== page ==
Courtesy of This is Happening Now
Danay Garcia always has some badass roles, but her real-life story and journey to Hollywood are just as admirable.
The 32-year-old Fear the Walking Dead star was born in Havana, Cuba and after falling in love with dancing, she realized it was something else in the arts that interested her: acting.
"I danced ballet and every kind of folklore dance my whole life. So I grew up dancing in the theater and then when I turned 15 I started looking at dance and realizing that it was such a short career and I began to wonder what else I could do. The difference is that in Cuba you have to know at a very young age what you're going to do for the rest of your life," she explained to E! News. "So, for instance, at 15 you have to know what you're going to do and be mature enough to make that decision. That's when a friend of mine introduced me to the theater, and that's what I began to study for two years, seven days a week, and we'd do a play every other weekend."
The actress and her son made their way to the United States through Mexico.
"I had my son with me, my son was like 18-month-old at the time. I went through this journey with him," she said. "It was honestly terrifying."
It was a tough journey, but it was completely worth every agonizing moment. Once she reached the United States, she came face to face with another difficult challenge.
"I was 20 when I came to the US, I wanted to go back to the theater, but English was my problem. I would speak to people, and they wouldn't know what I was saying, and I thought I was speaking proper English. But my accent was very, very strong," she said. "So then I started working Robert Easton, who is one of the best accent coaches that ever existed. He's the one that taught Al Pacino how to speak for his role as Tony Montana, who was a Cuban in Miami. I studied with him for over two years."
Quickly she gained recognition and landed roles in various shows and movies, but it was a particular character that gave her family in Cuba a chance to see her by simply turning on the TV.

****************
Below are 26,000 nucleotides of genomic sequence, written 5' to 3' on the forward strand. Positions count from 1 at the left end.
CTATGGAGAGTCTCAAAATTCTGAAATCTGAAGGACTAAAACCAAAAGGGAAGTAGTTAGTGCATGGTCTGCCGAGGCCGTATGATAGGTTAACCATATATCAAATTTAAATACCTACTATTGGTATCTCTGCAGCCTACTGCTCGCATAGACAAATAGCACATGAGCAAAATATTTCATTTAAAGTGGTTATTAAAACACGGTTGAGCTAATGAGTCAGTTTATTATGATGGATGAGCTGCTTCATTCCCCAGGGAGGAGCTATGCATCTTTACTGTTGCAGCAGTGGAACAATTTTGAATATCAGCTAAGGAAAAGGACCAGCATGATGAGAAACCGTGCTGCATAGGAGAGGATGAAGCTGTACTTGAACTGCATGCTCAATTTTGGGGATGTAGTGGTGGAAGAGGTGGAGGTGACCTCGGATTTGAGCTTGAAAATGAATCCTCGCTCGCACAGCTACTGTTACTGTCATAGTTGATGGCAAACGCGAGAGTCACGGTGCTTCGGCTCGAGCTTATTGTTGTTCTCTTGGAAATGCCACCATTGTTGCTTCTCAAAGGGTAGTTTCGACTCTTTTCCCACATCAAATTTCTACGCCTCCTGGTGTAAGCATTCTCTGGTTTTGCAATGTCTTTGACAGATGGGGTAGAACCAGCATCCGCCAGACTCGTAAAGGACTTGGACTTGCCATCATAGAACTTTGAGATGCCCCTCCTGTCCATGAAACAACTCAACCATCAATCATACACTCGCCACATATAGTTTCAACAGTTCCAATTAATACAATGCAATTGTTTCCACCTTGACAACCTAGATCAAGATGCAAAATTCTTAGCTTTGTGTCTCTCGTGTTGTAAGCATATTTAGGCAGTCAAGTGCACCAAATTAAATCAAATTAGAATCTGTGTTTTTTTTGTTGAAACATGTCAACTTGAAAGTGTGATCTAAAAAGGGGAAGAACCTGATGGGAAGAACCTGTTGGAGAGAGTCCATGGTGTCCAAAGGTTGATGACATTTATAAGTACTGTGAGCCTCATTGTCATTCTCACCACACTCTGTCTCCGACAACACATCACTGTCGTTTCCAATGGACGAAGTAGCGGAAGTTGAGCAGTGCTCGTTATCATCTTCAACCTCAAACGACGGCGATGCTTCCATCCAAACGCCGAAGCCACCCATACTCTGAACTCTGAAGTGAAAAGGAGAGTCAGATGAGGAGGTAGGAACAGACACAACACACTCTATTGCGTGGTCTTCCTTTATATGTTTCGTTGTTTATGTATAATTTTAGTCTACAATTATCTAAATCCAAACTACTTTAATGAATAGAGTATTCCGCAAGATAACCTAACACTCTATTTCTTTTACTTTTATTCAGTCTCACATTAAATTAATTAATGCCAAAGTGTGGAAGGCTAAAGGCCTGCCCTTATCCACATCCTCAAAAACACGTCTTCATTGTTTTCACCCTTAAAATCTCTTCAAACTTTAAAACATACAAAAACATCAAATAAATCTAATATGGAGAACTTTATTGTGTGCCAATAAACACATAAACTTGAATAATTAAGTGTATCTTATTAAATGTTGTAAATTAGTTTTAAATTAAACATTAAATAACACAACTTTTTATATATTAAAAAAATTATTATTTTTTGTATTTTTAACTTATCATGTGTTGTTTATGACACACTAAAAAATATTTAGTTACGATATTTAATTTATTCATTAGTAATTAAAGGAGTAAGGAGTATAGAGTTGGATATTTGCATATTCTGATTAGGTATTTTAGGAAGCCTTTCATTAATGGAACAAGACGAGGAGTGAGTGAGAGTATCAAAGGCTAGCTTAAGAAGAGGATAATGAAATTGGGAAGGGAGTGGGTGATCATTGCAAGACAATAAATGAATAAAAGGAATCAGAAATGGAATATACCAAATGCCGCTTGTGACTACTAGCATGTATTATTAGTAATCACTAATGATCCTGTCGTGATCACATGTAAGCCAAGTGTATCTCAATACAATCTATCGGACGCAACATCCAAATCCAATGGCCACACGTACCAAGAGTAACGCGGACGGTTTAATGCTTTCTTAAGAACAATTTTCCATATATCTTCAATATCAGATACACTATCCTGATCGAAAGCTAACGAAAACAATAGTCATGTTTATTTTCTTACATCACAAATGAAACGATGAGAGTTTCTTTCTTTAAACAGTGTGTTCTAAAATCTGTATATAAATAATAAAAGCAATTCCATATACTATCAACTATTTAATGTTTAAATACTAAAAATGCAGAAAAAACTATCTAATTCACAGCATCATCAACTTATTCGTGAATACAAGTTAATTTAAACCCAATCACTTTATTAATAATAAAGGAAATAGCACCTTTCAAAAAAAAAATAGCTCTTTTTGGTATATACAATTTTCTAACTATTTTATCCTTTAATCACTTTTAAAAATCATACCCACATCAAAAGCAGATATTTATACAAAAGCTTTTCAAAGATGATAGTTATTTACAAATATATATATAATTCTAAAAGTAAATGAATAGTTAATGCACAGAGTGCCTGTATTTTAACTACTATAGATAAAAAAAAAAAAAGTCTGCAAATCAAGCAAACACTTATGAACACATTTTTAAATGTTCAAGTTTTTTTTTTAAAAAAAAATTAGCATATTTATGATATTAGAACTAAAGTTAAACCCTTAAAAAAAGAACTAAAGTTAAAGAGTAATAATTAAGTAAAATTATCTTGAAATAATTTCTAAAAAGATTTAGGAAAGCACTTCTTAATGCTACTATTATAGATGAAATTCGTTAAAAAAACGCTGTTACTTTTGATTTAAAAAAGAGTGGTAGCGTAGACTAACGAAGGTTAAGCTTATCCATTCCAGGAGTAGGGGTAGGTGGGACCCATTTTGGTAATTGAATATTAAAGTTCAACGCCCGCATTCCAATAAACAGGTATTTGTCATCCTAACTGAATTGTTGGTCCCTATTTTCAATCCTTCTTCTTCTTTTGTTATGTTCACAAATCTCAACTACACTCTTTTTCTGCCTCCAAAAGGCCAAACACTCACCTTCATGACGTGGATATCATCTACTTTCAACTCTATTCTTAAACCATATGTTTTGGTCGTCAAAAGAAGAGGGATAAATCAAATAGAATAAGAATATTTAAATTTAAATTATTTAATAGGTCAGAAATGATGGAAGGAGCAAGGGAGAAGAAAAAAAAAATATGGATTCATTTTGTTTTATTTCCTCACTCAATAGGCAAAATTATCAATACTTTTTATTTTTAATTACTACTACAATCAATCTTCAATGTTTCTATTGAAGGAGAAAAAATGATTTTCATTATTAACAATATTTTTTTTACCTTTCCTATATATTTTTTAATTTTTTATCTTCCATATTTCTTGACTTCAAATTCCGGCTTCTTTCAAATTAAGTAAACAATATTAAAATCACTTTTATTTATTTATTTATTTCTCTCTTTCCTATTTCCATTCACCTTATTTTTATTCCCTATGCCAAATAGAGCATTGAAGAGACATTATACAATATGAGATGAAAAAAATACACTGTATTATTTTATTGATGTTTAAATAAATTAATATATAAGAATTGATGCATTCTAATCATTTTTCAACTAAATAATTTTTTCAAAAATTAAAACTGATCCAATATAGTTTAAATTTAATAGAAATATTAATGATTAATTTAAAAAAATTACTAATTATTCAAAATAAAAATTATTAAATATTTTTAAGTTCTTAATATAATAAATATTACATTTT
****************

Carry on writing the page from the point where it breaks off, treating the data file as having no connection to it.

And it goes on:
"My first big role was in the movie Danika with Marisa Tomei, and then after that, I went on to do a couple of shows CSI Miami and CSI New York. But then I did Prison Break, and that's when I went to Europe and people started recognizing me. But honestly, I was just enjoying the process of making the show," Garcia explained. "Prison Break was the first show that Cuba bought and showed through national television. I found out when, my grandmother was very sick and we thought she was going to pass, so I called her and said how sorry I was because I can't go back to see her and that's when my grandmother said, ‘Don't' worry, I see you on television.' And you know it wasn't that easy to call Cuba, so that's where the saying comes in that art travel and it really goes to the places that it needs to go."
Courtesy of This is Happening Now
Off the screen, Garcia is a real-life mother to a 15-year-old boy, who is very proud of her hard work.
"Having a teenage and me killing zombies is the best job that I could possibly have. I'm so cool right now," she laughed. "I'm full of fake blood every day, I send him pictures and he's like, 'You're so cool! This is my mom!'"
Aside from Fear the Walking Dead, she recently produced and starred in the film Loca featuring boxer Victor Ortiz and other big names. She will also star in Sniper 7: Homeland Security, which she shot in Colombia. The film will be released later in 2017.
It's safe to say, we expect big things from Garcia!